post script. 27/10 I just found this in the comments I’ve made section. I apologise for not linking it here sooner.

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Peer review 20th Century Summative Entry! by kirstenroseanne

The metaphor you were looking for is “Sink my teeth into”, but yes I agree it was a very interesting subject that wanted me to explore further my own thoughts, feelings and attitudes towards racism, oppression, realism and modernism. I do seem old now though, as you said your parents and grandparents lived through some of this-my girl- I lived through some of this! LOL. Thanks for your comments on my blog and I hope to study more with you.
Dave

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Peer review- Week 9 – Racism (Islamophobia) by mahdihussain94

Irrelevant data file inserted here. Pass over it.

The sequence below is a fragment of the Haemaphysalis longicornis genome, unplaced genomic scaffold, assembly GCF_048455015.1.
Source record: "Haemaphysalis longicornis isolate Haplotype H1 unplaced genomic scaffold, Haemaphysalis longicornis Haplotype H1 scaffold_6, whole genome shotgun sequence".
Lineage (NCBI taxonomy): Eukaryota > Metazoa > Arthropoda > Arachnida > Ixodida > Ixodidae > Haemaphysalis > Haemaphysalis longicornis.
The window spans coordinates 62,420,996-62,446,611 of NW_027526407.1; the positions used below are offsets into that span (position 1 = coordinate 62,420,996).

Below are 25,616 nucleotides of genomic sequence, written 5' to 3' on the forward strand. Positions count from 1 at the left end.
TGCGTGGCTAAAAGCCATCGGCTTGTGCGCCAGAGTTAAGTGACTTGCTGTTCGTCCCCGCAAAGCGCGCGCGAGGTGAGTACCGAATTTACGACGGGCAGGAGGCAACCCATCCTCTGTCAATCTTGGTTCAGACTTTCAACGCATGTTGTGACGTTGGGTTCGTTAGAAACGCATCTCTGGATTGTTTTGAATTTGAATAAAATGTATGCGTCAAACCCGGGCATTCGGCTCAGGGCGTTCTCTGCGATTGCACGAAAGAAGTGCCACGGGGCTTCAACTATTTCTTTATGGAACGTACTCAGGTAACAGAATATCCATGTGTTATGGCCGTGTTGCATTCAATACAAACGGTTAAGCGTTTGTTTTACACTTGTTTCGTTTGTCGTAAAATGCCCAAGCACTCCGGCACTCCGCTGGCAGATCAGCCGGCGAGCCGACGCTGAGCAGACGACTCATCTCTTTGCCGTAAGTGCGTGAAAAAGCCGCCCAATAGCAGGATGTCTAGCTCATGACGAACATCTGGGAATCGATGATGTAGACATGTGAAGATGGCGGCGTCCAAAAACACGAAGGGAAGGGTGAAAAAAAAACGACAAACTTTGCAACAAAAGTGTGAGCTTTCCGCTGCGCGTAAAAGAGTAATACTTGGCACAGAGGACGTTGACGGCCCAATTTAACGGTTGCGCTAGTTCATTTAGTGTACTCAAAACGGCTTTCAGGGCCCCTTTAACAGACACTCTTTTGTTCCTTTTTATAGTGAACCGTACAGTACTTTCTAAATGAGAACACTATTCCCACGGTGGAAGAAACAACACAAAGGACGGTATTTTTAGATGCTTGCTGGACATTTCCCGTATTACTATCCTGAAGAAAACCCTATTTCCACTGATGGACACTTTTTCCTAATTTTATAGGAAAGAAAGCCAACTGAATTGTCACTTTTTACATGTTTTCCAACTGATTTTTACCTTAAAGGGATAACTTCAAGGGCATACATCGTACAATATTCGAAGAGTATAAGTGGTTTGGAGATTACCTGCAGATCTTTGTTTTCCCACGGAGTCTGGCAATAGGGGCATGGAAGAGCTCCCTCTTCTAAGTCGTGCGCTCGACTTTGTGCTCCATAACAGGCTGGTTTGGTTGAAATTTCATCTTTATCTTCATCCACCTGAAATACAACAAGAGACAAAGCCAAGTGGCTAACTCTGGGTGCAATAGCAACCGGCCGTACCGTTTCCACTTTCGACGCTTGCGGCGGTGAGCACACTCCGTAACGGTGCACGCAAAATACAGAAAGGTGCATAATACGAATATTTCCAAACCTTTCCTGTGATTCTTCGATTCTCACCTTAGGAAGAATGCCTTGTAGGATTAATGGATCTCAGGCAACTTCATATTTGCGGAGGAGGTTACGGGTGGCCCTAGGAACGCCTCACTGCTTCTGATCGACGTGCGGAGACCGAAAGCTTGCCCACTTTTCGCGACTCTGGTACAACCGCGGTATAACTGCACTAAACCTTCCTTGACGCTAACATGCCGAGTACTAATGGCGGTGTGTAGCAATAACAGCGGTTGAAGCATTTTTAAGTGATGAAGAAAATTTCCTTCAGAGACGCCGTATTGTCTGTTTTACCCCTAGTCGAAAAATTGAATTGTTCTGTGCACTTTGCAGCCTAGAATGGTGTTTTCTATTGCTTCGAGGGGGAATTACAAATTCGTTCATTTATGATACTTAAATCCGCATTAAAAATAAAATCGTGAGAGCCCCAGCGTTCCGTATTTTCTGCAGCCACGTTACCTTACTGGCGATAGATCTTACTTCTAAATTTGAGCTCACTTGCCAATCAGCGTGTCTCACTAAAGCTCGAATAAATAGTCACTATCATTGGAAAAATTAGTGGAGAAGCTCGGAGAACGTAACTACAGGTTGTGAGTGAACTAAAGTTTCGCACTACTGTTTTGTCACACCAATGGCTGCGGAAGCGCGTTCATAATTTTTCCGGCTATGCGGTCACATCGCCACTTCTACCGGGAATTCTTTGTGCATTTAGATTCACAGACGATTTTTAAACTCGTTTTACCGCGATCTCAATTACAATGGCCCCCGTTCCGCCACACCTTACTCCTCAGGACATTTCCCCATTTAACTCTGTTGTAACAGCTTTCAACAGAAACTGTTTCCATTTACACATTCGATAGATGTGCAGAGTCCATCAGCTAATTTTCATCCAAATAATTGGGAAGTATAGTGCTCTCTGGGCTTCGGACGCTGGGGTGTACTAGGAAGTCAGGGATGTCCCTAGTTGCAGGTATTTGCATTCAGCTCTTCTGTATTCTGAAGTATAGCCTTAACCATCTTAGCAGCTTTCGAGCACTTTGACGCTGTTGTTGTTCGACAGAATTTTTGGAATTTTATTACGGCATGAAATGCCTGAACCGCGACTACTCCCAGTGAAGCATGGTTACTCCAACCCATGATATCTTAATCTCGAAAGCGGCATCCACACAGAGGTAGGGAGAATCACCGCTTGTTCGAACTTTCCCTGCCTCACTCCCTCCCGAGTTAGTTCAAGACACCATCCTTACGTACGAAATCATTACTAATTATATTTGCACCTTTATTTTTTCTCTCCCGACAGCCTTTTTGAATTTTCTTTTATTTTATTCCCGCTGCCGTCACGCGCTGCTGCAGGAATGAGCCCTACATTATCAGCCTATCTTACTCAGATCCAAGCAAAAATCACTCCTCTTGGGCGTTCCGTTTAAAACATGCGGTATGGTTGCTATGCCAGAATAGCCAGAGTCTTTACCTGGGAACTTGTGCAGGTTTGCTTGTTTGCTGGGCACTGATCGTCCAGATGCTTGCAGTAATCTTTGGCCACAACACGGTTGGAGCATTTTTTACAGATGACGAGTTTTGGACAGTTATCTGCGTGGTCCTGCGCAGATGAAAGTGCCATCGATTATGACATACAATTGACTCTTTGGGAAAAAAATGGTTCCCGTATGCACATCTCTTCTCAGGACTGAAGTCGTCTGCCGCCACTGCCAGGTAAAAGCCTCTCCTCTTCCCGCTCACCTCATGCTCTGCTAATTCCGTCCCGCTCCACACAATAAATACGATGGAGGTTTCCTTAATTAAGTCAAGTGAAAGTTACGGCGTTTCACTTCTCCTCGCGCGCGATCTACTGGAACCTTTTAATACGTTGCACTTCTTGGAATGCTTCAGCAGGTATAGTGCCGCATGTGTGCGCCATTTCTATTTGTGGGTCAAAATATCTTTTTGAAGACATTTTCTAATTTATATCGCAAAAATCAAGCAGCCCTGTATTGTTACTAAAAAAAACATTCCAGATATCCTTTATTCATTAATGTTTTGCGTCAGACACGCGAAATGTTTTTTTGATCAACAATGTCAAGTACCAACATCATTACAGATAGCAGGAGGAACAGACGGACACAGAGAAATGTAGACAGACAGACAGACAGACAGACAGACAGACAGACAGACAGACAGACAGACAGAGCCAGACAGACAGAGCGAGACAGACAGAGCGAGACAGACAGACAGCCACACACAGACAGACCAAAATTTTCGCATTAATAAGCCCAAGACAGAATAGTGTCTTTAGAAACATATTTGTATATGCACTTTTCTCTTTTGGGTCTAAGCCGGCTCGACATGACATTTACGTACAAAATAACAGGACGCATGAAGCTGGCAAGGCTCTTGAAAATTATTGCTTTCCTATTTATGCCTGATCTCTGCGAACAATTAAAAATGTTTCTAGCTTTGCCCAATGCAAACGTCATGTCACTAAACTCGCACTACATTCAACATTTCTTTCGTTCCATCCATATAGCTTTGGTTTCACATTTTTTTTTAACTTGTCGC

Mahdi, Thanks for the insight into what your group is doing. I am afraid that like most people, secular Australians fear the unknown. In helping spread information about Islam, and showing random acts of kindness, you are helping to inform secular Australians and allay fears towards Islam. I applaud you for that.
You may wish to proofread what you have written and correct some grammar and spellig mistakes, but overall a good post.
Dave

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Peer review – Week 8- George Orwell by mahdihussain94

The way I look at a figure who is representing an authority like this poor policeman, is like an empty bucket, with an open tap on the bottom. The Rules and regulations are poured in from the top, from his superiors, and they flow out of him from the tap at the bottom. It leaves no room for his own opinions or feelings. He is but a funnel, a means by which the powers can communicate with the people. It sad that he is not able to form an opinion for himself, or to express that opinion. He also has to be the peacekeeper. He has to appease his superiors, but placate also those whom he is policing, for fear of revolt. our own dear Captain and then Governor Bligh is a good example of a man who could not get that balance right.